This morning, as I was sitting at my kitchen table contemplating the complexities of this path we call yoga, my Yogi Tea tag echoed my internal dialogue, “we are spiritual beings having a human experience.” This truth reminds us that we are not perfect, and our lives will not always be effortless, but we can work hard to remember the beauty and potential that thrives within us in each moment. On occasion, this paradox of human imperfection surfaces in a big way in the yoga world, as it has done recently in the split of business partners and fellow yoga teachers Colleen Saidman and Jessica Bellofatto and the North Hampton yoga studio, Yoga Shanti.
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In a bitter case of “she said, she said,” the two co-owners of the studio are battling over alleged financial indiscretion and slander with potential law suits flying and names being smeared publically. And to add complication to the already complex situation, Saidman’s husband, yoga big-wig Rodney Yee, has found his way into the mix. So how do you stay true to the path of yoga in the midst of all of the ugliness of our human experience?
Even if we’ve made the choice to step onto the spiritual path of yoga in a committed way, life seems to continue to be a series of challenges and obstacles. We are not automatically liberated from the mundane and sometimes sticky situations of our humanness. There are still bills to pay, vehicles that breakdown, relationships that are shaky and inevitable rocks and hard places that we fall into and get stuck. Does that mean that we cease to be yogis when our humanness interferes with our equilibrium (both inner and outer)? Of course not.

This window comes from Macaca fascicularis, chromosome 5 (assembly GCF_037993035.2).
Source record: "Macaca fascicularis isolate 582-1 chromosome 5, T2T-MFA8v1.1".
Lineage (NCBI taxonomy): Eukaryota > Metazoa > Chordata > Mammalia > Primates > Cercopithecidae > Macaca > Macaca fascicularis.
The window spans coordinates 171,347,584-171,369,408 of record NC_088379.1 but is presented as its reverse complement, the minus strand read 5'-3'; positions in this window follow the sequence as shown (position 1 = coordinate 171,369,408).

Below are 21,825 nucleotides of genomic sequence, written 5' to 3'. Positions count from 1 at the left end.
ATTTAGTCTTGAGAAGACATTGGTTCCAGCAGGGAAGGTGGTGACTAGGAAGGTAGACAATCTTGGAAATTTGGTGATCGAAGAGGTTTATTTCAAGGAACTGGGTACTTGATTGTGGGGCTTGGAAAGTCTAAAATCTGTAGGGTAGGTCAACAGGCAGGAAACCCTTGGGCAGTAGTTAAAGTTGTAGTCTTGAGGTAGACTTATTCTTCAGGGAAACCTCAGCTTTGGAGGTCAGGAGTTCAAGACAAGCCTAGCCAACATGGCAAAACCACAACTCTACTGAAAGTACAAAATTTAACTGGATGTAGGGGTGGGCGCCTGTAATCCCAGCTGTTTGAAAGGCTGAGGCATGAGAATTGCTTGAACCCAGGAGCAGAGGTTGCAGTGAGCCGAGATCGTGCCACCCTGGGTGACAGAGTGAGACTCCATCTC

It is within these moments of challenge and bare humanness that we are called to access our spiritual core in the most powerful way. In times of challenge, tapping into our spirit and inner knowing can seem like the most difficult and absurd thing to do. But, we are told over and over again by the historic sages of this practice and through our individual experience that our spiritual self is our compass which will always, without fail, point us in the right direction. The direction in which we are guided may not be the easy road, and it may not lead to instant gratification and peace, but when attended to with commitment and conviction, it will always lead us to grace.
Both Bellofatto and Saidman are claiming the high road, though actions and words are often different than the defenses that support them, and both yoginis are forming their camps of support with the rich and famous filing in on both sides. In the end, only they will know whether the path they chose was one that upheld the ideals of the practice they claim to live and share with others. Eventually, the crisis will pass, and both teachers will assimilate the experience into their lives both human and spiritual. As a teacher, it is my hope for both them and their students, that they model their path in the midst of their challenges, and through living their humanness, teach others how to find their spirit.